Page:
There are health risks linked to chemicals found in vaping products. Vegetable glycerine and propylene glycol are the main liquids in vaping products. These are considered safe for use in many consumer products such as cosmetics and sweeteners, which are applied to skin or ingested. However, the long-term safety of inhaling the substances in vaping products is unknown and continues to be assessed.
Chemicals used for flavour in vaping products are used by food manufacturers to add flavour to their products. While safe to eat, these ingredients have not been tested to see if they are safe to breathe in.
There is no burning during vaping but the vaping process needs the liquid to be heated. This can create new chemicals, such as formaldehydes. Some contaminants (e.g. nickel, tin, aluminum) might also get into the vaping products and then into the vapour.
Young people who vape with nicotine are also uniquely at risk for long-term, long-lasting effects of exposing their developing brains to nicotine. Vaping with nicotine could lead to addiction and dependence.
"How much/little vaping does it take to become 'hooked' on nicotine?"
Like smoking, the amount of vaping with nicotine needed to become 'hooked' will vary from person to person. There are several risk factors which will impact the potential for someone to develop a dependency or addiction to nicotine. These can include:
- a person's genetics (how their brain responds to nicotine)
- their environment (do their family or friends smoke cigarettes or vape)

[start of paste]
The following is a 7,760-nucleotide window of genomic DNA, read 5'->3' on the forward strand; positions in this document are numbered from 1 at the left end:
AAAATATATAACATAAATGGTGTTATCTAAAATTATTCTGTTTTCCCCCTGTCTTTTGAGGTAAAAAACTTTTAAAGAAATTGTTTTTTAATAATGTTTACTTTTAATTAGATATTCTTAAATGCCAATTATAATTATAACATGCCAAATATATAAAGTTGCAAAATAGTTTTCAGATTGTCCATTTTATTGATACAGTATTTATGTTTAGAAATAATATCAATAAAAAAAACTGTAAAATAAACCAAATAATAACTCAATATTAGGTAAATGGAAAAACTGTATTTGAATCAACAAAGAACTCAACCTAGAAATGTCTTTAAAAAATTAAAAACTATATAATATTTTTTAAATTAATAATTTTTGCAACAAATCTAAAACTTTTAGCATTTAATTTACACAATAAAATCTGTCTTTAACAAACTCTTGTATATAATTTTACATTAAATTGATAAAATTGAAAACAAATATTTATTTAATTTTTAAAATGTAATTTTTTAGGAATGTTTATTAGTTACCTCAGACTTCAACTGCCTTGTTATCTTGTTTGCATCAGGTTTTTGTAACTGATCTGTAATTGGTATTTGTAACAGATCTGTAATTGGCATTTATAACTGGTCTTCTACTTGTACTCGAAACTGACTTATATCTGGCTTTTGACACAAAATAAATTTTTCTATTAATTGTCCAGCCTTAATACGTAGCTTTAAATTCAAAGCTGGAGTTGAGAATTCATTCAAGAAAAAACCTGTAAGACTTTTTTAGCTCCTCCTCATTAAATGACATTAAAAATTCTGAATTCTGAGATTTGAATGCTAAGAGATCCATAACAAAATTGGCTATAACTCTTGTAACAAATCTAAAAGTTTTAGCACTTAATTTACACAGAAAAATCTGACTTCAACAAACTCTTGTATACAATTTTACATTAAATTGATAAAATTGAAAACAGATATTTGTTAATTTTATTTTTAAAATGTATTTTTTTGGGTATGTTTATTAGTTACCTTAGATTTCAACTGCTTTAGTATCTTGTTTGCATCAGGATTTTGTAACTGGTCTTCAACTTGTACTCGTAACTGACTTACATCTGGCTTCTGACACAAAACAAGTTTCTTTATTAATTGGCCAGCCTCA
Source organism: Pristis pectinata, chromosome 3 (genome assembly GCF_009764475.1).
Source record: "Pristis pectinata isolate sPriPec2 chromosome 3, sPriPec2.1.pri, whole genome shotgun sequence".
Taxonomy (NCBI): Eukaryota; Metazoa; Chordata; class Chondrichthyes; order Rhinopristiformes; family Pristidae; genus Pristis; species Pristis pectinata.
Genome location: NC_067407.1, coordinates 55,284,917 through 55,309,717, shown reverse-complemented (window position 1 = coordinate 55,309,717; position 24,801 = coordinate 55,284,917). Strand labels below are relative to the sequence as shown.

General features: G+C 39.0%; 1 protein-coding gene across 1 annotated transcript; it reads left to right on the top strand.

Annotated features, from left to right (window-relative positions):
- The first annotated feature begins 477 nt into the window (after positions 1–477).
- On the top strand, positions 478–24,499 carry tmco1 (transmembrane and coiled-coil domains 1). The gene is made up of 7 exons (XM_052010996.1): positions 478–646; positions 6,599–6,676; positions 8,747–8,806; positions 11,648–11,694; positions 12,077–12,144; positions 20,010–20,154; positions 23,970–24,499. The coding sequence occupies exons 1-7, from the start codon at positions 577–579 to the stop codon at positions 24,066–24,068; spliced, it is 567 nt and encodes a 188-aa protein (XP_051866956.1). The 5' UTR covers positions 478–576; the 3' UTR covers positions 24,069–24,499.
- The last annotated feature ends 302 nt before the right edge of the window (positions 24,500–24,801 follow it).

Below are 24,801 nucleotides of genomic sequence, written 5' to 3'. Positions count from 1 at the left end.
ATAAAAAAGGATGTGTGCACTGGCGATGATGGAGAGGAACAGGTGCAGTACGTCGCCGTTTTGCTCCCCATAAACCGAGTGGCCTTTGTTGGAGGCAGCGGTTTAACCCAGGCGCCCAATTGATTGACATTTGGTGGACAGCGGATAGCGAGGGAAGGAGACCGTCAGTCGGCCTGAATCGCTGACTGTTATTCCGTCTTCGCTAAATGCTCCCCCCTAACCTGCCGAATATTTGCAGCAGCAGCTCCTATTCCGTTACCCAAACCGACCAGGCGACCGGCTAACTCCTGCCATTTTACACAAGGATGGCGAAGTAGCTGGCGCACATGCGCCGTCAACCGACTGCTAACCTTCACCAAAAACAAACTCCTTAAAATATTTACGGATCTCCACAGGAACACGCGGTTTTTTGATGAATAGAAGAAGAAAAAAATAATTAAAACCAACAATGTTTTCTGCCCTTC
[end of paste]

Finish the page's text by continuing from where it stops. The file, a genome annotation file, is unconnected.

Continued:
- existing mental health issues
- whether people use other addictive substances
- their age
- the amount of nicotine a person is exposed to in the vaping device, and their vaping behaviour (e.g., how many times they vape, how deeply they inhale)
All of these factors combined can influence how much vaping will result in a dependency on nicotine. Youth are at greater risk than adults to become addicted to nicotine, because the youth brain is still developing and may be more susceptible and receptive to nicotine than the adult brainFootnote 4.
"How does vaping affect athletic performance?"
For optimal athletic performance, it is important to have optimal lung function. Those wishing to optimize their athletic performance should not breathe in any foreign substances, which includes substances inhaled via vaping. Vaping increases your exposure to chemicals that could harm your lungs. Although there have been no studies looking at athletic performance specifically, some studies have shown increased coughing, wheezing and asthma exacerbations in adolescents who use vaping productsFootnote 5.
"Is vaping still addictive if there is no nicotine?"
Nicotine is highly addictive. Even if a vaping product does not contain nicotine, there is still a risk of being exposed to other harmful chemicals like formaldehyde and acrolein. Metals have also been found in vaping devices and e-liquids. Some contaminants (nickel, tin, aluminum) might also get into the vaping products and then into the vapour. Metals found in e-liquids can be inhaled during vaping. Vaping can expose users to harmful chemicals that can have negative effects on the lungs and airways.